Hospital bag packing

I'm signed up to various weekly 'newsletters' that tell you what to expect each week of your pregnancy and give information on various topics and things to think about as the weeks tick by.

Packed bag for hospital.

Pregnancy insider blog

For a few weeks now the packing of the hospital bag has been mentioned, so it has been at the back of mind as something I probably ought to get round to doing.

My mother in law asked me the other day if I had packed my bag yet and when I said 'no' she looked genuinely panicked, advising that I 'really should get round to it'.

To be honest I'm a bit confused about the panic around making sure you have your bag packed and ready.

Firstly, from what I now know about the process of labour, it's extremely unlikely to be something that starts and requires you to rush straight into hospital.

The latent phase of labour can take many hours, if not days, so why the mad panic about having a bag packed? Surely you'll need something to occupy yourself whilst your body is gearing itself up for the big event – why not do some packing?!

Secondly, there are many things you can't actually pack until the time arrives such as your phone, iPad, toiletries, food and snacks etc.

However, I fear I may be doing myself a disservice here – I have thought about what I will need to put in my hospital bag, in fact I have a list, and yes there are things you can pack in advance. I suppose my point is that it's impossible to get the whole thing ready weeks in advance!

At NCT classes we were advised to pack two bags, one for with things you'll need and want during labour and one for after the birth.

Apparently most hospitals and birthing units will only let you take one bag in with you, so the post-birth bag can stay in the car and you can send your partner to fetch it when the time comes. People have been full of advice about what to pack, based on what they found helpful which is always useful to know as a first timer.

A few things that have been recommended to me for my labour bag which I will be taking are:

  • Water spray, because apparently hospitals can be very hot and you can get very hot during contractions so this is a nice way to stay cool.
  • Straws, because whilst you're in the active phase of labour you won't want to be holding a drink or taking big glugs so your birthing partner can ensure you have sips of drink between contractions using a straw.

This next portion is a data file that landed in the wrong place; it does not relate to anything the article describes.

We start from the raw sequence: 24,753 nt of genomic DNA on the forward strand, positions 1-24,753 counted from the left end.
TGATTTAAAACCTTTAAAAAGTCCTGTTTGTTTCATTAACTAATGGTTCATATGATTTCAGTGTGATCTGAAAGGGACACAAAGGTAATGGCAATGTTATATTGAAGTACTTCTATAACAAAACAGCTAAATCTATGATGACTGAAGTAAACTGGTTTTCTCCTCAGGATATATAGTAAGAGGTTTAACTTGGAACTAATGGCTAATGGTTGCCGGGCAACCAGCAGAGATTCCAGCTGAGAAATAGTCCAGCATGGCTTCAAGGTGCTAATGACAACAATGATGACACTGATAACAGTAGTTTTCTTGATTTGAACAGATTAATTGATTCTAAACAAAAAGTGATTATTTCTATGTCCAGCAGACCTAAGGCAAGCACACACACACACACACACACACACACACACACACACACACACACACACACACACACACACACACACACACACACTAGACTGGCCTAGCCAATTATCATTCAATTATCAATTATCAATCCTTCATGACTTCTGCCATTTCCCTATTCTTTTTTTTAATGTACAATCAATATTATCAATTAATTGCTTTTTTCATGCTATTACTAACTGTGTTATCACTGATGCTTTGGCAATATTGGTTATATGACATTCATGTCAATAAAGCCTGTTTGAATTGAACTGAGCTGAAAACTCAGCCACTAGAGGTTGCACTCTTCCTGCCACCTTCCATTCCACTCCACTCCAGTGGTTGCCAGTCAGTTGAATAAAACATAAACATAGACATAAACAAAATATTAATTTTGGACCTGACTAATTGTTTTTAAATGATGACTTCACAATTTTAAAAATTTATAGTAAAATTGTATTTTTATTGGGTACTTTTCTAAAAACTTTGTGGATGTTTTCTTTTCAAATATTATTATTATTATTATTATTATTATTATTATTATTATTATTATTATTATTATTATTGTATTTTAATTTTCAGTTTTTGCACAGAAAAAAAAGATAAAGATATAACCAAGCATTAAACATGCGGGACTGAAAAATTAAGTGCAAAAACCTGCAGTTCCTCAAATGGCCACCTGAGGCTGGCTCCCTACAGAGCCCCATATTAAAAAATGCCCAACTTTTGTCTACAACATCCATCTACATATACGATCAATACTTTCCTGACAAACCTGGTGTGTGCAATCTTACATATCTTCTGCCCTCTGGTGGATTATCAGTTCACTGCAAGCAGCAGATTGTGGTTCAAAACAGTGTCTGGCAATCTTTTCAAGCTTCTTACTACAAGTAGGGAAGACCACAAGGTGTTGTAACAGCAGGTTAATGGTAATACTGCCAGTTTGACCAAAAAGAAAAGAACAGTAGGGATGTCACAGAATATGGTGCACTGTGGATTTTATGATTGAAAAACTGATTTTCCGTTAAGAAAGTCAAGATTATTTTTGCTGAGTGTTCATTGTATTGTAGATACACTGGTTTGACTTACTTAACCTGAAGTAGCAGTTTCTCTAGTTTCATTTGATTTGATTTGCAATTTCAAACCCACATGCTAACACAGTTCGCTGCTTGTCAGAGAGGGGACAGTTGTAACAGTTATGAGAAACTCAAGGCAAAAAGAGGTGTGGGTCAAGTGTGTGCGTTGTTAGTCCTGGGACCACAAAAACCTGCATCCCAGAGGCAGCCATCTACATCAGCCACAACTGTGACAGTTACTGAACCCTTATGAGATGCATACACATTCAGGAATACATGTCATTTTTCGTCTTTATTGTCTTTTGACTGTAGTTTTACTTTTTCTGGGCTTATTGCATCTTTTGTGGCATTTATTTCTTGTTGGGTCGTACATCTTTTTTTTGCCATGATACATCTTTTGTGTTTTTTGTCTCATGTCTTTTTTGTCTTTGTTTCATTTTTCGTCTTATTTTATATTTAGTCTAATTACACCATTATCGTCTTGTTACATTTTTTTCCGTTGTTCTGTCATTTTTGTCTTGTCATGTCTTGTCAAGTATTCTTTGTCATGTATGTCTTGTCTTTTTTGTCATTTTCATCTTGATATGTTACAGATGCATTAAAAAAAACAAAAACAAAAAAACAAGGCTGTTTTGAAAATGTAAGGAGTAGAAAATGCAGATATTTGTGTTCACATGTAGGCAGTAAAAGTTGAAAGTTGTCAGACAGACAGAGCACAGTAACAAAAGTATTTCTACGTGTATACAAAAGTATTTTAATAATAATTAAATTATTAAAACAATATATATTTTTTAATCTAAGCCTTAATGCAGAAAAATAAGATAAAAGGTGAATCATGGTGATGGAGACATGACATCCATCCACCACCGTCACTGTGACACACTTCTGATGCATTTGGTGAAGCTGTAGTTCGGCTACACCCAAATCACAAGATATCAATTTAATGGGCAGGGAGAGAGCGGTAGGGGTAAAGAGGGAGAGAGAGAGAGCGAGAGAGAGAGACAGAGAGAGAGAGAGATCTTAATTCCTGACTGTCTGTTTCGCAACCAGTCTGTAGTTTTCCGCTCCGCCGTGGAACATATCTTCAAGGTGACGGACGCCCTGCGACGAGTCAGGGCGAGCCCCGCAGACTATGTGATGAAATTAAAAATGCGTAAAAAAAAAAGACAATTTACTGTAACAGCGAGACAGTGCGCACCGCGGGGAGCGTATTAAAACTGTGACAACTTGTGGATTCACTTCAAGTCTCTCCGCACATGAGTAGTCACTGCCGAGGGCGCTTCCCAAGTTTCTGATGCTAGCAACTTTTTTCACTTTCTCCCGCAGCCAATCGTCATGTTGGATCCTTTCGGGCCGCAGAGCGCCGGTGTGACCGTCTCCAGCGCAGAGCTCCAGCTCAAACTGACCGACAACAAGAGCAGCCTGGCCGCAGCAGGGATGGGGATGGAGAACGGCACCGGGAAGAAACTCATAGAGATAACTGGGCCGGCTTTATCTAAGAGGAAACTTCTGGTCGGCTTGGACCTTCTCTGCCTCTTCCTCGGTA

• Music, apparently most people don't take music in with them but most hospitals and birthing units have ipod docks or CD players you can use. Music can help keep you calm and relaxed.
  • Food and snacks because it's really important to keep your energy levels up! Some people have suggested energy gel sachets to have right near the end when you won't feel like actually eating anything solid.

For my post-birth bag, things I'll be packing will include:

  • Baby outfits in three different sizes as we won't know how big she is till she pops out. I just can't decide which ones to take, they're all so cute!
  • Nappies, maternity pads, disposable pants and breast pads for those after birth bodily functions!
  • A bin bag to take away any soiled clothing.
  • Loose, comfortable clean clothing to go home in and make up to make myself feel good for the journey home (energy reserves permitting!).

Hopefully I won't forget anything vital and I will have enough time to pack the remainder of things on my list when the time comes – fingers crossed!

Read the next instalment of the Pregnancy Insider here

The pregnancy insider profile

Follow our Pregnancy Insider, the blogger who tells it like it is, by liking our Tommy's Midwives Facebook page. Our Pregnancy Insider is 29, lives in East Anglia, practices yoga and is a big fan of House of Cards - and she's pregnant with her first baby. Look out for her blog each week. 

  • Woman smoking cigarette.

    The risks of secondhand smoke

    Secondhand smoke is highly toxic. More than 80% of secondhand smoke is invisible and doesn’t smell.

  • Pregnant woman doing pelvic floor exercises.

    Pelvic floor exercises

    Doing pelvic floor exercises regularly will help prevent you accidentally leaking wee when you cough or strain, both during your pregnancy and after your baby is born.

  • Box of fresh vegetables

    Healthy eating tips

    Now you're pregnant, people may tell you to have second helpings or to eat more treats '...because you're eating for two'. It’s not true and is likely to lead to extra weight gain.

  • Icon of a baby moving in the womb.

    Baby movements in pregnancy

    Fetal movements can be anything from a flutter, kick, swish or roll. These can be felt as early as 16 weeks of pregnancy, but many women don’t feel them until later.

Was this information useful?

Yes No

Comments

Your comment

Add new comment